Mel, being ‘brass’ merely smiled. The rest simply waited for him to go on.

‘Well, a chop shop made sense. Young kids, working as a ring, lifting middle-range vehicles for the parts, all added up. We just didn’t know the chop shop was on our patch. Once a snitch let on, Barnes was all over it. Well, he would be, it had glory written all over it, and he wanted the kudos.’ Barrington took another sip of bitter and sighed again.

‘Anyway, this young kid, Jimmy Grigson, Grigsy we called him, volunteered to go undercover, posing as a young twocker. He looked like one too – he was nineteen, but could have passed for fourteen on a good day. Stick thin, gawky, spots and all. I didn’t think he was ready for it, to be honest. He’d only been in the force ten months, eager and all, and a good head on his shoulders, don’t think I’m doing him down. But not …’ Keith, as if aware of his own youth, looked suddenly embarrassed. ‘Well, he just didn’t have the experience to be thrown in at the deep end. Of course, he shouldn’t have volunteered in the first place, and I tried to talk him out of it, but once Barnes heard about it, he sold it to the super. Get a man on the inside, get a raid organized, find ’em bang to rights, and hey presto, the crime rates for the next month would fall by magical numbers.’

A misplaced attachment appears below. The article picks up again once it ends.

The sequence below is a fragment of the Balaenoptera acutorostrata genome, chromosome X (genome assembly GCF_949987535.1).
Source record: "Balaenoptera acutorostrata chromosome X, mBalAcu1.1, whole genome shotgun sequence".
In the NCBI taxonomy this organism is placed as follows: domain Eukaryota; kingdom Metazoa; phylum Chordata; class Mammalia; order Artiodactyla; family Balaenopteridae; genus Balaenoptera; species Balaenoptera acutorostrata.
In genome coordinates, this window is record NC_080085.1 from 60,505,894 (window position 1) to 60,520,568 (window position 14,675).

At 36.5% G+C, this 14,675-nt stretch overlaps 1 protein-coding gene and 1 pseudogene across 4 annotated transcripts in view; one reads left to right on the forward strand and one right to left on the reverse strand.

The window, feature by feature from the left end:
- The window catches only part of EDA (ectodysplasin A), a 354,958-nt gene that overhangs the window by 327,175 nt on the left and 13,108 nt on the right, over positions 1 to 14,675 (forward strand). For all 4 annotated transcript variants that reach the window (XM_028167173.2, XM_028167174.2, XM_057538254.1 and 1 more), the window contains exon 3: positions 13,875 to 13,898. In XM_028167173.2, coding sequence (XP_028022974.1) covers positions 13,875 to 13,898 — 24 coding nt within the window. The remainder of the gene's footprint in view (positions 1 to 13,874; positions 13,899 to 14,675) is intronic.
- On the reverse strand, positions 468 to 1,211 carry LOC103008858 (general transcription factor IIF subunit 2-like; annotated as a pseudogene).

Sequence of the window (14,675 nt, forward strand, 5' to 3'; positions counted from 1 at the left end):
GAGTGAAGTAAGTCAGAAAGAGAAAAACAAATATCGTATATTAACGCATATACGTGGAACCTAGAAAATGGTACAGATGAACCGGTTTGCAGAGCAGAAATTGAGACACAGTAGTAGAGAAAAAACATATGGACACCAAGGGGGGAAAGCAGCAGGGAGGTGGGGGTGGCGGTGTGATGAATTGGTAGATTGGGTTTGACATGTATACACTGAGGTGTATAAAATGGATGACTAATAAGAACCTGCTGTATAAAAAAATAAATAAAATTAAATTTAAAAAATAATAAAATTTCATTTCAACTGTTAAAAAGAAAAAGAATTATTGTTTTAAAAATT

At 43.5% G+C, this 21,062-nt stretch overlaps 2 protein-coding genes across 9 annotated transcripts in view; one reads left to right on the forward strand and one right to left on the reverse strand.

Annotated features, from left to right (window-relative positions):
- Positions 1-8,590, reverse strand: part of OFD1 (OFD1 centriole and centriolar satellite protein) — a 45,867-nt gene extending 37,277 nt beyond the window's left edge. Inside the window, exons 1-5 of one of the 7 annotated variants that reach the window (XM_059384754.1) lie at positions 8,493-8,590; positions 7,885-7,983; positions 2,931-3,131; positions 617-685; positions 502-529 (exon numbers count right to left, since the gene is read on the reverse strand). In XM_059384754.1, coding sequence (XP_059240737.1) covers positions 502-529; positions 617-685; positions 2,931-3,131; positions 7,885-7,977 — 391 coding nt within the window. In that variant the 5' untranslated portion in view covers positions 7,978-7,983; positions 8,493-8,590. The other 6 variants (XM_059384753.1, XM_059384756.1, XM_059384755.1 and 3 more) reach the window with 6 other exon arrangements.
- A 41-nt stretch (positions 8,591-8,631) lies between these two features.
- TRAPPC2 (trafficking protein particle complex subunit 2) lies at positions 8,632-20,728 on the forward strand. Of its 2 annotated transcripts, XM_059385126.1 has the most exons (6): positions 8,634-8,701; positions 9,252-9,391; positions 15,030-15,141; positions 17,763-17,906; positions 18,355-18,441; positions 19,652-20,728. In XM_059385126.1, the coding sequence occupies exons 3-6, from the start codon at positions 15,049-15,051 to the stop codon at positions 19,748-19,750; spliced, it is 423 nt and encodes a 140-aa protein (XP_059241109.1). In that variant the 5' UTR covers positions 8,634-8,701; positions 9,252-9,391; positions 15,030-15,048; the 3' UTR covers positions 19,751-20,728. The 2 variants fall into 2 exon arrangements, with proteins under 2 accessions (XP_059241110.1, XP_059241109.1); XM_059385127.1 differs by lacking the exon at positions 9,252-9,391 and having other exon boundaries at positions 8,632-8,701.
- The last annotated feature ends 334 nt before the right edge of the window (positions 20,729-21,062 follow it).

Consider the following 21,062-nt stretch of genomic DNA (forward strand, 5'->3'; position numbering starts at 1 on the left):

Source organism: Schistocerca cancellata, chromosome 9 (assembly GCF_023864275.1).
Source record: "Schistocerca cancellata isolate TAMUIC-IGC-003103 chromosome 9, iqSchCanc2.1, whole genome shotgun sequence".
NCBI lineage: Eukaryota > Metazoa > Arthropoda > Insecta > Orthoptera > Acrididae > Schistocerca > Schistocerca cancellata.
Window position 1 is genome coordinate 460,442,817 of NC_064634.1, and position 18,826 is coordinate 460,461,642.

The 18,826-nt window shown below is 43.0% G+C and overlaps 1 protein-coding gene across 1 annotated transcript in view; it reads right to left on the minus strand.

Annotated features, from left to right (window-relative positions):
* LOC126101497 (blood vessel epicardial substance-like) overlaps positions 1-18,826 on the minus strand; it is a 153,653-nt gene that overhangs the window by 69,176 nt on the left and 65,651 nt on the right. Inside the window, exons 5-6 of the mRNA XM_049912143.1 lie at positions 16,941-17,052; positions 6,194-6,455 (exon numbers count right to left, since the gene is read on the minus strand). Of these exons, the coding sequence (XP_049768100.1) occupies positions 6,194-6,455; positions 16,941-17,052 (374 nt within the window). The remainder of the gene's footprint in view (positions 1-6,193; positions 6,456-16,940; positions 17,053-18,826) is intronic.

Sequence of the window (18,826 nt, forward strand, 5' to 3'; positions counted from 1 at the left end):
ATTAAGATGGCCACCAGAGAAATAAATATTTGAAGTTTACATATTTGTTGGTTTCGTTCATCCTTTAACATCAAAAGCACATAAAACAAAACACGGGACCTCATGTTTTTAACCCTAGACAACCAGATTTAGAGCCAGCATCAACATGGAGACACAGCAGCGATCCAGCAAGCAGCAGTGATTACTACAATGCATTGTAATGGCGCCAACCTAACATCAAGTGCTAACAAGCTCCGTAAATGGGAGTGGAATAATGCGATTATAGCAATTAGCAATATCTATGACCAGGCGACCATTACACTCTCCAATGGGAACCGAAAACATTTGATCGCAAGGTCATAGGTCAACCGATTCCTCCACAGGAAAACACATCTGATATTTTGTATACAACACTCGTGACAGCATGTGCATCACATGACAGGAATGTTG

Hillary had a very bad feeling about where this was going. Glancing across at Paul Danvers, she saw a similar tension in his own body language, so she obviously wasn’t the only one.

‘Well, at first, it all seemed to go OK,’ Barrington carried on. ‘Grigsy teamed up with this known car thief, who after a bit took him along on a job. He didn’t take him to the chop shop of course, just used him as a lookout. But then he used him again, then began to teach him the tricks of the trade. We knew it would only be a matter of time before Grigsy was trusted to do his own thieving, and take the car to the body shop, then we’d have ’em.’

By now even Frank Ross was looking more interested in the story than his own sulking, and Hillary nodded encouragement. ‘And they did?’ she prompted softly.

‘Oh yeah, they did. We set up the car, of course, one from the motor pool. We watched Grigsy steal it, but Barnes was all for putting a tracer on it, the dozy bastard. As if people who butchered cars for a living wouldn’t spot it. Naturally, the DI vetoed it, but we didn’t follow Grigsy in case they spotted us. The plan was for Grigsy just to ascertain the location of the garage, and then we’d raid it another night.